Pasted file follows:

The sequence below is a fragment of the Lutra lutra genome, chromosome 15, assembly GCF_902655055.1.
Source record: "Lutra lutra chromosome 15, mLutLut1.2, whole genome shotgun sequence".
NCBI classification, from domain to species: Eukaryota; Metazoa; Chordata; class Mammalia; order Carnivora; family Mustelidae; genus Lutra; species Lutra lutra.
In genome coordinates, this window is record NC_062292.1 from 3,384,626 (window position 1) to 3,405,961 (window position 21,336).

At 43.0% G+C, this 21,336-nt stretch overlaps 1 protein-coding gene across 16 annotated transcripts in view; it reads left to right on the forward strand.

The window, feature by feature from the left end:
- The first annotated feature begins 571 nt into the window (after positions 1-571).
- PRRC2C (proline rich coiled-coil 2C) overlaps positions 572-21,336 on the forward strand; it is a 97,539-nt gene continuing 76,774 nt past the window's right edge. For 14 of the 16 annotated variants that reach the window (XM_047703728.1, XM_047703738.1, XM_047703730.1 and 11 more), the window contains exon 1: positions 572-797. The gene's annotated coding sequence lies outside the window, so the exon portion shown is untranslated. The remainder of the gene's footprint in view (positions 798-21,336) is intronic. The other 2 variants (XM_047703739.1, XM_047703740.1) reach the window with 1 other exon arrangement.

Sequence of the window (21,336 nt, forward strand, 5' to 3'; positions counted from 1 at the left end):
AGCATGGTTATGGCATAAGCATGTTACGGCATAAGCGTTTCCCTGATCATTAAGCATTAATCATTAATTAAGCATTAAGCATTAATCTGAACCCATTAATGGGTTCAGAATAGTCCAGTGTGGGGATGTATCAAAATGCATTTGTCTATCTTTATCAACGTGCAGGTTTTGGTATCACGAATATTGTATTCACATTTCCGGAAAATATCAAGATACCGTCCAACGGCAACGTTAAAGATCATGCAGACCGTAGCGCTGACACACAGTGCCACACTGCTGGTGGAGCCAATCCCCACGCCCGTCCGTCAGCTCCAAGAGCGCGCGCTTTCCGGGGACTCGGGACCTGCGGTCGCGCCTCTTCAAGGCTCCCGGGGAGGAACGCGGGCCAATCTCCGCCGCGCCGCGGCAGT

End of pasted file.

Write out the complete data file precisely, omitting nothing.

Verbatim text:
The sequence below is a fragment of the Lutra lutra genome, chromosome 15, assembly GCF_902655055.1.
Source record: "Lutra lutra chromosome 15, mLutLut1.2, whole genome shotgun sequence".
NCBI classification, from domain to species: Eukaryota; Metazoa; Chordata; class Mammalia; order Carnivora; family Mustelidae; genus Lutra; species Lutra lutra.
In genome coordinates, this window is record NC_062292.1 from 3,384,626 (window position 1) to 3,405,961 (window position 21,336).

At 43.0% G+C, this 21,336-nt stretch overlaps 1 protein-coding gene across 16 annotated transcripts in view; it reads left to right on the forward strand.

The window, feature by feature from the left end:
- The first annotated feature begins 571 nt into the window (after positions 1-571).
- PRRC2C (proline rich coiled-coil 2C) overlaps positions 572-21,336 on the forward strand; it is a 97,539-nt gene continuing 76,774 nt past the window's right edge. For 14 of the 16 annotated variants that reach the window (XM_047703728.1, XM_047703738.1, XM_047703730.1 and 11 more), the window contains exon 1: positions 572-797. The gene's annotated coding sequence lies outside the window, so the exon portion shown is untranslated. The remainder of the gene's footprint in view (positions 798-21,336) is intronic. The other 2 variants (XM_047703739.1, XM_047703740.1) reach the window with 1 other exon arrangement.

Sequence of the window (21,336 nt, forward strand, 5' to 3'; positions counted from 1 at the left end):
AGCATGGTTATGGCATAAGCATGTTACGGCATAAGCGTTTCCCTGATCATTAAGCATTAATCATTAATTAAGCATTAAGCATTAATCTGAACCCATTAATGGGTTCAGAATAGTCCAGTGTGGGGATGTATCAAAATGCATTTGTCTATCTTTATCAACGTGCAGGTTTTGGTATCACGAATATTGTATTCACATTTCCGGAAAATATCAAGATACCGTCCAACGGCAACGTTAAAGATCATGCAGACCGTAGCGCTGACACACAGTGCCACACTGCTGGTGGAGCCAATCCCCACGCCCGTCCGTCAGCTCCAAGAGCGCGCGCTTTCCGGGGACTCGGGACCTGCGGTCGCGCCTCTTCAAGGCTCCCGGGGAGGAACGCGGGCCAATCTCCGCCGCGCCGCGGCAGT